Google CEO Talks Smack to Employees, Apple and Facebook
Is it possible to be truly successful without a little friendly competition? Maybe, according to Google (NASDAQ:GOOG) CEO Larry Page in a recent interview with Wired. “It’s hard to find actual examples of really amazing things that happened solely due to competition,” says Page. “How exciting is it to come to work if the best you can do is trounce some other company that does roughly the same thing? That’s why most companies decay slowly over time. They tend to do approximately what they did before, with a few minor changes.”
Regardless, Page did have a few opinions to share about primary competitor Apple (NASDAQ:AAPL) as well as social networking behemoth Facebook (NASDAQ:FB). He insists that innovation is the true key to tech greatness, not incremental updates to already-existing products. “You may say that Apple only does a very, very small number of things, and that’s working pretty well for them. But I find that unsatisfying,” Page explains. “It’s natural for people to want to work on things that they know aren’t going to fail. But incremental improvement is guaranteed to be obsolete over time… If you’re not doing some things that are crazy, then you’re doing the wrong things.”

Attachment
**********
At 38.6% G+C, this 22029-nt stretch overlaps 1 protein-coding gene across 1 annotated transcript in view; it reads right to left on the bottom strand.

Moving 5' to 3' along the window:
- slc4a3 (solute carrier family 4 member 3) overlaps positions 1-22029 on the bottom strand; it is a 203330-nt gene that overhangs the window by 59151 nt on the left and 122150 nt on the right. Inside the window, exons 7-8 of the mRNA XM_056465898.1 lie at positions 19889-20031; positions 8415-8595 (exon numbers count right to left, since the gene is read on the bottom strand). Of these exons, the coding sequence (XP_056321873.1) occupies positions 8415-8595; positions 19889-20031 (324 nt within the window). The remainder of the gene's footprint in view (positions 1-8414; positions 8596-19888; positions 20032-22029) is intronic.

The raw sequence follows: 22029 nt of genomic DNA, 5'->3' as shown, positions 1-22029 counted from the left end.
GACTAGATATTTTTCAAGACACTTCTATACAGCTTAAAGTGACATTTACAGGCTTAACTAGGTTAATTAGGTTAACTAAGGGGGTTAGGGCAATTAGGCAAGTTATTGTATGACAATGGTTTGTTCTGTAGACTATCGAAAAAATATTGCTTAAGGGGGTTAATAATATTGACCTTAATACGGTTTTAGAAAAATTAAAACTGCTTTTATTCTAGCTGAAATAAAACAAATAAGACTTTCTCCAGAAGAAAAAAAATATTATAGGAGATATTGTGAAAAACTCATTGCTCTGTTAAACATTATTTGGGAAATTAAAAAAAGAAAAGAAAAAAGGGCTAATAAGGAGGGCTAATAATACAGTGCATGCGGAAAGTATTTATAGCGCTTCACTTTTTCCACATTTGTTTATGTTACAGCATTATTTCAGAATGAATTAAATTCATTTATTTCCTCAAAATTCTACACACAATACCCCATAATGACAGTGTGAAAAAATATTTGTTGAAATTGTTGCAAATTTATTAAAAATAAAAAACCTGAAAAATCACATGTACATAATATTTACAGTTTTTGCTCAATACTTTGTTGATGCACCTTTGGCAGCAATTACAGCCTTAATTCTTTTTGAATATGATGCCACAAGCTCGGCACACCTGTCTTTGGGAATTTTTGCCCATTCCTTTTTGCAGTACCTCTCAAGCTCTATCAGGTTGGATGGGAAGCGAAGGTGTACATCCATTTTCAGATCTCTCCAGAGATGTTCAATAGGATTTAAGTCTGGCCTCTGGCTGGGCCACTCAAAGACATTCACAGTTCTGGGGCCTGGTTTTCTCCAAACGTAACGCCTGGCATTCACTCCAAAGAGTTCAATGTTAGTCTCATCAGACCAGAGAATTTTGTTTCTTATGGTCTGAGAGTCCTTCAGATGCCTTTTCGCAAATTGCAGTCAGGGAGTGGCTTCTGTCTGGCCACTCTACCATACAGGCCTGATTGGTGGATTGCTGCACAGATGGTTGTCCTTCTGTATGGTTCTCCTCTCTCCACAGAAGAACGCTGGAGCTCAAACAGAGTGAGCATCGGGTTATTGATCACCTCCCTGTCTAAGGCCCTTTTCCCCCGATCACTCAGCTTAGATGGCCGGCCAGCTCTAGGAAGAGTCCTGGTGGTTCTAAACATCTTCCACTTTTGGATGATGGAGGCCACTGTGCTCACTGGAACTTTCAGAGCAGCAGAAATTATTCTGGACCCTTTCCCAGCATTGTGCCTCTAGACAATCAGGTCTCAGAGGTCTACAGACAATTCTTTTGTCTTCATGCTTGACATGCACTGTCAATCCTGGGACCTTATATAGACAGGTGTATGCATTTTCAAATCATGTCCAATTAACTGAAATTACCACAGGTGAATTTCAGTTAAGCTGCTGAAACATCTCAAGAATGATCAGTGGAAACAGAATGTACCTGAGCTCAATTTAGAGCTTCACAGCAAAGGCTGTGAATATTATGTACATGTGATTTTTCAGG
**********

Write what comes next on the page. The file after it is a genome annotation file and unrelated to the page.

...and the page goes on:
Gmail, for example, was a giant leap for what was once an exclusively search engine-oriented company. And Google X is the company’s famously hush-hush laboratory rumored to be working on everything from a self-driving car to augmented reality glasses.
“While Google has made some missteps in recent years, and while its power has deservedly drawn the scrutiny of regulators and critics,” writes Steven Levy, “it remains a flagship for optimists who believe that innovation will provide us with not just delightful gadgetry, but solutions to our problems and inspiration for our dreams. For those people… a car that drives itself (to name one of the company’s recent tech triumphs) is a much more valuable dividend than one calculated in cents per share.”
There was also, of course, a brief discussion of Maps, in which Wired posed a question comparing Apple’s “walled-garden approach” to Android’s more open platform — as evidenced by Apple’s decision to remove Google Maps from iOS 6 and replace it with their own app. Page declined to comment on the strained relationship, but acknowledged that Google Maps has come out ahead in terms of quality, and that it is “clearly more appreciated now.”
When asked if Google+ came about as a competitive response to Facebook, Page says, “It’s not the way I think about it. We had real issues with how our users shared information, how they expressed their identity, and so on. And, yeah, they’re a company that’s strong in that space. But they’re also doing a really bad job on their products. For us to succeed, is it necessary for some other company to fail? No. We’re actually doing something different. I think it’s outrageous to say that there’s only space for one company in these areas.”
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